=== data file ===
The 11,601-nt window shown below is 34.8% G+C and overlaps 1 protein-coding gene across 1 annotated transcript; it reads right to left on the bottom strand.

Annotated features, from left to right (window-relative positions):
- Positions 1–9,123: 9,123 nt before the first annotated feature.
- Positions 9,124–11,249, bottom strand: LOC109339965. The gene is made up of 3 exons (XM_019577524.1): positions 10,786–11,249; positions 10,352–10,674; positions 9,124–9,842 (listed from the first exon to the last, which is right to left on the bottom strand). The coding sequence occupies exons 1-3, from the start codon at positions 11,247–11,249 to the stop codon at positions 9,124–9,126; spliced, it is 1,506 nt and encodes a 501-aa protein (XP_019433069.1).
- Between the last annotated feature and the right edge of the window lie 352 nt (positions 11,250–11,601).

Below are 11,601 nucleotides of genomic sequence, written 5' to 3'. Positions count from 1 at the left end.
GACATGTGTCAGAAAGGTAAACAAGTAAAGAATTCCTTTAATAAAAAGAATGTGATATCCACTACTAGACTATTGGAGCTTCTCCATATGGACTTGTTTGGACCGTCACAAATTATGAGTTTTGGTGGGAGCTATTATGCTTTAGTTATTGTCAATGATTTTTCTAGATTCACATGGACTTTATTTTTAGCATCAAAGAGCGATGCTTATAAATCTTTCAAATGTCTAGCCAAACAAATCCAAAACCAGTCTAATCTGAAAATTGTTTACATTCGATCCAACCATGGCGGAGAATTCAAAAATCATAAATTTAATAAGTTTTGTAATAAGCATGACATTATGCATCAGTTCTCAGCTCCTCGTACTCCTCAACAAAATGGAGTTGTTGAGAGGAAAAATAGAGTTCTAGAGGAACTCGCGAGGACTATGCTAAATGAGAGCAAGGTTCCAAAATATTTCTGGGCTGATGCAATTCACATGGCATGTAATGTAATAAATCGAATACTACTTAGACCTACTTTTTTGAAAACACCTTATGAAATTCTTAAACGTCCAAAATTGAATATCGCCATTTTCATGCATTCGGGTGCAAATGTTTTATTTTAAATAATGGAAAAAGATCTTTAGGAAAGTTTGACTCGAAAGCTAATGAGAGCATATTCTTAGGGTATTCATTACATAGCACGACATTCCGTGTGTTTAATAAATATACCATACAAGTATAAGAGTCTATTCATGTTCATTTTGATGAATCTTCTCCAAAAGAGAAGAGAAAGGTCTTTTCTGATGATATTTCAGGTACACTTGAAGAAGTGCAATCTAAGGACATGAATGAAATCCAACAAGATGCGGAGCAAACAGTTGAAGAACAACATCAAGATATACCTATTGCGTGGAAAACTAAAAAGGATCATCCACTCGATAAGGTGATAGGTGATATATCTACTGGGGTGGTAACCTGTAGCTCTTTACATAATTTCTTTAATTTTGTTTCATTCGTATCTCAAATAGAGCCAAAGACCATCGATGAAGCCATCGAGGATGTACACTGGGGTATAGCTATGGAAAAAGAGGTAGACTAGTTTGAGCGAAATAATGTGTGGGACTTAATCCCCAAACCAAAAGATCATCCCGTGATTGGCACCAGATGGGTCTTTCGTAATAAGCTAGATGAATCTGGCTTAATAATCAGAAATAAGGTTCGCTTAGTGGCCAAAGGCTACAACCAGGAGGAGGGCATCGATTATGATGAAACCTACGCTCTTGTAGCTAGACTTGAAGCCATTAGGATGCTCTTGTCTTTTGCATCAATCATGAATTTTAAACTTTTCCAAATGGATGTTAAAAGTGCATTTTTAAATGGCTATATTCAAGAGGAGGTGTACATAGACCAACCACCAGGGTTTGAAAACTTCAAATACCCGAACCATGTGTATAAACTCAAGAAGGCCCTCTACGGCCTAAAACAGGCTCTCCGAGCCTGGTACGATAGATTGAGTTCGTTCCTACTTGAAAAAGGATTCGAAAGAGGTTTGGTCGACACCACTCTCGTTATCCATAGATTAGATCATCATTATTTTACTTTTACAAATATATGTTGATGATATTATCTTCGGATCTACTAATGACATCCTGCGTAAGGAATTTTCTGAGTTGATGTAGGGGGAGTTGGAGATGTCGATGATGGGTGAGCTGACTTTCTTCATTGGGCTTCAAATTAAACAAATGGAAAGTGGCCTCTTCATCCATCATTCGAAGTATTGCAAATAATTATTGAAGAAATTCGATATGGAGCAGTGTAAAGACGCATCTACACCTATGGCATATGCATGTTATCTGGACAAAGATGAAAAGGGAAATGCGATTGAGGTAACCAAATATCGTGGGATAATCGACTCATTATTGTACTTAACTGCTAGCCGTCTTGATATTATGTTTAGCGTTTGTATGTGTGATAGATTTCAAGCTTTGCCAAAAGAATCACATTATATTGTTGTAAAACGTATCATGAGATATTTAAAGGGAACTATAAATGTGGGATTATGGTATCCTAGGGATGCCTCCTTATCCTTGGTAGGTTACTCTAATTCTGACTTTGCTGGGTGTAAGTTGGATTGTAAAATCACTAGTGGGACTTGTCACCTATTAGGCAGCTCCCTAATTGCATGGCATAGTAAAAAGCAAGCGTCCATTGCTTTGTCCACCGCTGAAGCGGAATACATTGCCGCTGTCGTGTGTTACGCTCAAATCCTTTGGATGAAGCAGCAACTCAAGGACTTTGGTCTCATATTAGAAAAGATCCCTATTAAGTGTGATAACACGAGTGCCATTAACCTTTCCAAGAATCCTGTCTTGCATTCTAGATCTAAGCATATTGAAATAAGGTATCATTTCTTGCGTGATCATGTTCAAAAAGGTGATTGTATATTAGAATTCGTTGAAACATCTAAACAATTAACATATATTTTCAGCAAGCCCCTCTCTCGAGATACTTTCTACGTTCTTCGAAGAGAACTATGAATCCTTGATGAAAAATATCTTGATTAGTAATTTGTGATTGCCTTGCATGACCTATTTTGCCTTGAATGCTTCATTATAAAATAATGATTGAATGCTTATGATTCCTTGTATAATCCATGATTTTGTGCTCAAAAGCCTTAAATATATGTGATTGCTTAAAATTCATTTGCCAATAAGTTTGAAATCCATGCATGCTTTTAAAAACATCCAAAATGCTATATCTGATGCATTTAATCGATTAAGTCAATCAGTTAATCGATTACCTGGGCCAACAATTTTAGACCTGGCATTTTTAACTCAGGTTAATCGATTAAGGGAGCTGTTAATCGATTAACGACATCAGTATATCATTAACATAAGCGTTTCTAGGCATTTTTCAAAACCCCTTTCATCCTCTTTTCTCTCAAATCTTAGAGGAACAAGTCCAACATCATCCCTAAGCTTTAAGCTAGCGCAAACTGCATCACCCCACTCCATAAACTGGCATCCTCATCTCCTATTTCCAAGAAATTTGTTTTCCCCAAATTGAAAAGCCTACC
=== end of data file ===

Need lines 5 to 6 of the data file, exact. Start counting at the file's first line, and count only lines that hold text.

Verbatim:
- Between the last annotated feature and the right edge of the window lie 352 nt (positions 11,250–11,601).

Below are 11,601 nucleotides of genomic sequence, written 5' to 3'. Positions count from 1 at the left end.